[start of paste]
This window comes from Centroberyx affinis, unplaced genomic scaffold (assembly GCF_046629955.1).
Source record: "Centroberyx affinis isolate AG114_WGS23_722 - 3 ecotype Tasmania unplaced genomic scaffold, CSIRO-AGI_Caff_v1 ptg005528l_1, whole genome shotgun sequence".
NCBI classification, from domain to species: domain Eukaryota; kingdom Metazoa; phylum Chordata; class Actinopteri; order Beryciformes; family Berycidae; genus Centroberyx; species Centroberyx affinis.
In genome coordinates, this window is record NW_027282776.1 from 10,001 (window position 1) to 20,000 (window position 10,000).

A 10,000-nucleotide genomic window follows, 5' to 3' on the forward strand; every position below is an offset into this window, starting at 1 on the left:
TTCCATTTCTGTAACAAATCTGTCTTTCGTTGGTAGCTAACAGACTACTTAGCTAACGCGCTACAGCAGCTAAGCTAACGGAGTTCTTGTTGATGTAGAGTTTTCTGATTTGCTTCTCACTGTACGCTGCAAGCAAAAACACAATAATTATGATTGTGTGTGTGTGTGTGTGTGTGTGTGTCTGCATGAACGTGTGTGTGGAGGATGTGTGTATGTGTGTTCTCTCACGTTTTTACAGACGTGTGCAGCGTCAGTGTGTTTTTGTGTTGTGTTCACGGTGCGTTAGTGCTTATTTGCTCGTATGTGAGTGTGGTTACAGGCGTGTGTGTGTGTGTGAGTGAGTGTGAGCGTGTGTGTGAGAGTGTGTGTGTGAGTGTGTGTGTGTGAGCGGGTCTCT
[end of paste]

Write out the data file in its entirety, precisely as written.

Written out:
This window comes from Centroberyx affinis, unplaced genomic scaffold (assembly GCF_046629955.1).
Source record: "Centroberyx affinis isolate AG114_WGS23_722 - 3 ecotype Tasmania unplaced genomic scaffold, CSIRO-AGI_Caff_v1 ptg005528l_1, whole genome shotgun sequence".
NCBI classification, from domain to species: domain Eukaryota; kingdom Metazoa; phylum Chordata; class Actinopteri; order Beryciformes; family Berycidae; genus Centroberyx; species Centroberyx affinis.
In genome coordinates, this window is record NW_027282776.1 from 10,001 (window position 1) to 20,000 (window position 10,000).

A 10,000-nucleotide genomic window follows, 5' to 3' on the forward strand; every position below is an offset into this window, starting at 1 on the left:
TTCCATTTCTGTAACAAATCTGTCTTTCGTTGGTAGCTAACAGACTACTTAGCTAACGCGCTACAGCAGCTAAGCTAACGGAGTTCTTGTTGATGTAGAGTTTTCTGATTTGCTTCTCACTGTACGCTGCAAGCAAAAACACAATAATTATGATTGTGTGTGTGTGTGTGTGTGTGTGTGTCTGCATGAACGTGTGTGTGGAGGATGTGTGTATGTGTGTTCTCTCACGTTTTTACAGACGTGTGCAGCGTCAGTGTGTTTTTGTGTTGTGTTCACGGTGCGTTAGTGCTTATTTGCTCGTATGTGAGTGTGGTTACAGGCGTGTGTGTGTGTGTGAGTGAGTGTGAGCGTGTGTGTGAGAGTGTGTGTGTGAGTGTGTGTGTGTGAGCGGGTCTCT